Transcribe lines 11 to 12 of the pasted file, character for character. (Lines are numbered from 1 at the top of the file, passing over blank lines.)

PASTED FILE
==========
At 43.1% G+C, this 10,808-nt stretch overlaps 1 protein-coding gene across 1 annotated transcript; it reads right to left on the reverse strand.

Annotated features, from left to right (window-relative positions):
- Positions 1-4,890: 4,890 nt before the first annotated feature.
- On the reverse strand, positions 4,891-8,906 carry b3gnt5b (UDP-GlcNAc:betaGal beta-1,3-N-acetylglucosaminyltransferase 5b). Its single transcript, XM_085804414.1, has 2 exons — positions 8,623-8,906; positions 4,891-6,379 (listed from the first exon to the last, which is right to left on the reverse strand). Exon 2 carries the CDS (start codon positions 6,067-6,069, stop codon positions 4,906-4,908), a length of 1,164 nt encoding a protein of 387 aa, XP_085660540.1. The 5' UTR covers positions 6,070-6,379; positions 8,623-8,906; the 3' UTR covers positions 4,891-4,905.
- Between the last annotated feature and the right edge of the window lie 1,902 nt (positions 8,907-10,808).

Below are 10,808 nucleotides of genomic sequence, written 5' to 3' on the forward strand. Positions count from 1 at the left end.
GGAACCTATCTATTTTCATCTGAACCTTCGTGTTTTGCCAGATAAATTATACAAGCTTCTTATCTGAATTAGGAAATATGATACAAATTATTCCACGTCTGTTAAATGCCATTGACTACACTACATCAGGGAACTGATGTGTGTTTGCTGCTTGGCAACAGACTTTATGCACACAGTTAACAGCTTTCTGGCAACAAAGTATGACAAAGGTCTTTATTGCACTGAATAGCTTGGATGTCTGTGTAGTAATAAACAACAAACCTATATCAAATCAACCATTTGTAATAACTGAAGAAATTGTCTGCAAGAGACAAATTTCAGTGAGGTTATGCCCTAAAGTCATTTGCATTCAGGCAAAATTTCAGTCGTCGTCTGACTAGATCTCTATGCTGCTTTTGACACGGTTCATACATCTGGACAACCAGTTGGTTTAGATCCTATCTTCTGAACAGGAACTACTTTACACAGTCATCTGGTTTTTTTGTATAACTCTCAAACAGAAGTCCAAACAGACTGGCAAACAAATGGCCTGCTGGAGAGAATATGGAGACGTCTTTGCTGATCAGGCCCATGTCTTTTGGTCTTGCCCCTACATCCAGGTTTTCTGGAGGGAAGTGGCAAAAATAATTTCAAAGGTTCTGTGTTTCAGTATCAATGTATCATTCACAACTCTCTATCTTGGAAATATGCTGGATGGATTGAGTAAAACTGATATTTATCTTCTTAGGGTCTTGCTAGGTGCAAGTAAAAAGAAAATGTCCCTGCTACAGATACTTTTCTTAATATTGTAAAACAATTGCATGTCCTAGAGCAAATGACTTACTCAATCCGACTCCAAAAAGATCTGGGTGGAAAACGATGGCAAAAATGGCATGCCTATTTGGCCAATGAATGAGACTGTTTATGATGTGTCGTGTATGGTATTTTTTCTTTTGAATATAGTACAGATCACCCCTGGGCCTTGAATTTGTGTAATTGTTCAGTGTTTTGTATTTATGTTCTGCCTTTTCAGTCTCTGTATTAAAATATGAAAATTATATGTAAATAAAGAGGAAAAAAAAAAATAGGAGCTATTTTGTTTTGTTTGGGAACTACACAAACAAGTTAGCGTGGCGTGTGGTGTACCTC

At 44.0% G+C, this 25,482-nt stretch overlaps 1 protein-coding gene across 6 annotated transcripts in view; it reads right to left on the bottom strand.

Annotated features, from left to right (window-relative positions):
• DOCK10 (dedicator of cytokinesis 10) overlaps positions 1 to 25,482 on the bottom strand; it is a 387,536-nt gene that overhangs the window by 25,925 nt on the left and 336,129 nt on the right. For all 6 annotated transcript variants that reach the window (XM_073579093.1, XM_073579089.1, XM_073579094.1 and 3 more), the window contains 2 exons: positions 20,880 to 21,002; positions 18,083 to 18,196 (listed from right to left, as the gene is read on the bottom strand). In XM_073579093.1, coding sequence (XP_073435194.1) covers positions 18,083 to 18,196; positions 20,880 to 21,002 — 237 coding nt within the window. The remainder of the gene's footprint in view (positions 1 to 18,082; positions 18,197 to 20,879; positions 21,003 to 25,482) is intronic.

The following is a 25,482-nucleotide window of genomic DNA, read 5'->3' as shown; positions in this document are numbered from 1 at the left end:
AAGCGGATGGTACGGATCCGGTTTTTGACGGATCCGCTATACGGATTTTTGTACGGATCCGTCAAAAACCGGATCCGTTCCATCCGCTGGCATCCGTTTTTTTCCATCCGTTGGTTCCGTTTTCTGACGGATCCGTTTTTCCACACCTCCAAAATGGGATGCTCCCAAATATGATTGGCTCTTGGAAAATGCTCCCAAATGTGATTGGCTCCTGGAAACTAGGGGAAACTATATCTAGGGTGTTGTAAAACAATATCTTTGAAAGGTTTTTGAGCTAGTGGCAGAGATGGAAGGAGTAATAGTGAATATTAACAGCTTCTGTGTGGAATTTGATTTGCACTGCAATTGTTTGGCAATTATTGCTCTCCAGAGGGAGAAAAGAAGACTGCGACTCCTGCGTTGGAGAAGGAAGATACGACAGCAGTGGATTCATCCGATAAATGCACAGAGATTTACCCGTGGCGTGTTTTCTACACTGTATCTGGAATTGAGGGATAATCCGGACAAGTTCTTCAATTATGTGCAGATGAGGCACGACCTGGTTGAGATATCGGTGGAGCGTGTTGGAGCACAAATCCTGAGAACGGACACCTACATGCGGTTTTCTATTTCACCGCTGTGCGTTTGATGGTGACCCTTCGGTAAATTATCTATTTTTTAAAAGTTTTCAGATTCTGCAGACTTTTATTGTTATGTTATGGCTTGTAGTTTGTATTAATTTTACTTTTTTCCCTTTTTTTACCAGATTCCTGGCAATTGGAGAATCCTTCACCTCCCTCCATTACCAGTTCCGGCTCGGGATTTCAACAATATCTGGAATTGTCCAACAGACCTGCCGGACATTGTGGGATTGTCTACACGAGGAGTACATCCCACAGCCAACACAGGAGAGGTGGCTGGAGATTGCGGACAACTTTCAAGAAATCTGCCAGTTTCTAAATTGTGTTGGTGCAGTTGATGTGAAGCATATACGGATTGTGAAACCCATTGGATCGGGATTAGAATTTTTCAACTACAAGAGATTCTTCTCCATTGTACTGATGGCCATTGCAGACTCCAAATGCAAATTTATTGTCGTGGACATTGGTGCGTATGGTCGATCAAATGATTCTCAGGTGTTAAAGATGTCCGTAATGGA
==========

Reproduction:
The following is a 25,482-nucleotide window of genomic DNA, read 5'->3' as shown; positions in this document are numbered from 1 at the left end:
AAGCGGATGGTACGGATCCGGTTTTTGACGGATCCGCTATACGGATTTTTGTACGGATCCGTCAAAAACCGGATCCGTTCCATCCGCTGGCATCCGTTTTTTTCCATCCGTTGGTTCCGTTTTCTGACGGATCCGTTTTTCCACACCTCCAAAATGGGATGCTCCCAAATATGATTGGCTCTTGGAAAATGCTCCCAAATGTGATTGGCTCCTGGAAACTAGGGGAAACTATATCTAGGGTGTTGTAAAACAATATCTTTGAAAGGTTTTTGAGCTAGTGGCAGAGATGGAAGGAGTAATAGTGAATATTAACAGCTTCTGTGTGGAATTTGATTTGCACTGCAATTGTTTGGCAATTATTGCTCTCCAGAGGGAGAAAAGAAGACTGCGACTCCTGCGTTGGAGAAGGAAGATACGACAGCAGTGGATTCATCCGATAAATGCACAGAGATTTACCCGTGGCGTGTTTTCTACACTGTATCTGGAATTGAGGGATAATCCGGACAAGTTCTTCAATTATGTGCAGATGAGGCACGACCTGGTTGAGATATCGGTGGAGCGTGTTGGAGCACAAATCCTGAGAACGGACACCTACATGCGGTTTTCTATTTCACCGCTGTGCGTTTGATGGTGACCCTTCGGTAAATTATCTATTTTTTAAAAGTTTTCAGATTCTGCAGACTTTTATTGTTATGTTATGGCTTGTAGTTTGTATTAATTTTACTTTTTTCCCTTTTTTTACCAGATTCCTGGCAATTGGAGAATCCTTCACCTCCCTCCATTACCAGTTCCGGCTCGGGATTTCAACAATATCTGGAATTGTCCAACAGACCTGCCGGACATTGTGGGATTGTCTACACGAGGAGTACATCCCACAGCCAACACAGGAGAGGTGGCTGGAGATTGCGGACAACTTTCAAGAAATCTGCCAGTTTCTAAATTGTGTTGGTGCAGTTGATGTGAAGCATATACGGATTGTGAAACCCATTGGATCGGGATTAGAATTTTTCAACTACAAGAGATTCTTCTCCATTGTACTGATGGCCATTGCAGACTCCAAATGCAAATTTATTGTCGTGGACATTGGTGCGTATGGTCGATCAAATGATTCTCAGGTGTTAAAGATGTCCGTAATGGA